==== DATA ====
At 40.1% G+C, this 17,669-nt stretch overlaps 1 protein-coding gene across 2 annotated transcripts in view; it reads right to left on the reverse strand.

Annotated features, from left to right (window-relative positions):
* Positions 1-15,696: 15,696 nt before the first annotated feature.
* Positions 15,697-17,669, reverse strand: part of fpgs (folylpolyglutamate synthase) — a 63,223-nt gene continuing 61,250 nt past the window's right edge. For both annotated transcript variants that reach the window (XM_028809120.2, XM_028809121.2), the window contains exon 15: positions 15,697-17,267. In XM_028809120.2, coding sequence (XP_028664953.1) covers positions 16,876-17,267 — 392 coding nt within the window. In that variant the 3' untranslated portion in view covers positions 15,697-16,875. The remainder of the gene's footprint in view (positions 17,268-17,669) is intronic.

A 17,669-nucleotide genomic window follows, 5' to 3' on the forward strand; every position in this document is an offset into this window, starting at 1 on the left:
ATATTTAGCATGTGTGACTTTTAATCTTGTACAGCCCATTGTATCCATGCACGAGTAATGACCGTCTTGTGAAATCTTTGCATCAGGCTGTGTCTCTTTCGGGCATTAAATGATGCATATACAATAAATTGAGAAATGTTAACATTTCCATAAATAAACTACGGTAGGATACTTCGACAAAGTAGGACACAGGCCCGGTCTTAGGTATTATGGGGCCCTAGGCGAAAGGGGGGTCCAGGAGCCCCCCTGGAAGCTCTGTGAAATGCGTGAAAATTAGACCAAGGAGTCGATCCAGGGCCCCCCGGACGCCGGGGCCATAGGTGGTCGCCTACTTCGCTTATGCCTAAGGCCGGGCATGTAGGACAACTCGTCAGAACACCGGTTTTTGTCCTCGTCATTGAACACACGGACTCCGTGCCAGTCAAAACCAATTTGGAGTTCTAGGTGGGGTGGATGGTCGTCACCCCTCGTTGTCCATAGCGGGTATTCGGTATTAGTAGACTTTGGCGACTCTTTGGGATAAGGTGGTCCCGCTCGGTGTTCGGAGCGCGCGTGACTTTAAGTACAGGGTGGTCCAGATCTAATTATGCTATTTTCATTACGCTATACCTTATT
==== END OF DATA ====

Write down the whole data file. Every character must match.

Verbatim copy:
At 40.1% G+C, this 17,669-nt stretch overlaps 1 protein-coding gene across 2 annotated transcripts in view; it reads right to left on the reverse strand.

Annotated features, from left to right (window-relative positions):
* Positions 1-15,696: 15,696 nt before the first annotated feature.
* Positions 15,697-17,669, reverse strand: part of fpgs (folylpolyglutamate synthase) — a 63,223-nt gene continuing 61,250 nt past the window's right edge. For both annotated transcript variants that reach the window (XM_028809120.2, XM_028809121.2), the window contains exon 15: positions 15,697-17,267. In XM_028809120.2, coding sequence (XP_028664953.1) covers positions 16,876-17,267 — 392 coding nt within the window. In that variant the 3' untranslated portion in view covers positions 15,697-16,875. The remainder of the gene's footprint in view (positions 17,268-17,669) is intronic.

A 17,669-nucleotide genomic window follows, 5' to 3' on the forward strand; every position in this document is an offset into this window, starting at 1 on the left:
ATATTTAGCATGTGTGACTTTTAATCTTGTACAGCCCATTGTATCCATGCACGAGTAATGACCGTCTTGTGAAATCTTTGCATCAGGCTGTGTCTCTTTCGGGCATTAAATGATGCATATACAATAAATTGAGAAATGTTAACATTTCCATAAATAAACTACGGTAGGATACTTCGACAAAGTAGGACACAGGCCCGGTCTTAGGTATTATGGGGCCCTAGGCGAAAGGGGGGTCCAGGAGCCCCCCTGGAAGCTCTGTGAAATGCGTGAAAATTAGACCAAGGAGTCGATCCAGGGCCCCCCGGACGCCGGGGCCATAGGTGGTCGCCTACTTCGCTTATGCCTAAGGCCGGGCATGTAGGACAACTCGTCAGAACACCGGTTTTTGTCCTCGTCATTGAACACACGGACTCCGTGCCAGTCAAAACCAATTTGGAGTTCTAGGTGGGGTGGATGGTCGTCACCCCTCGTTGTCCATAGCGGGTATTCGGTATTAGTAGACTTTGGCGACTCTTTGGGATAAGGTGGTCCCGCTCGGTGTTCGGAGCGCGCGTGACTTTAAGTACAGGGTGGTCCAGATCTAATTATGCTATTTTCATTACGCTATACCTTATT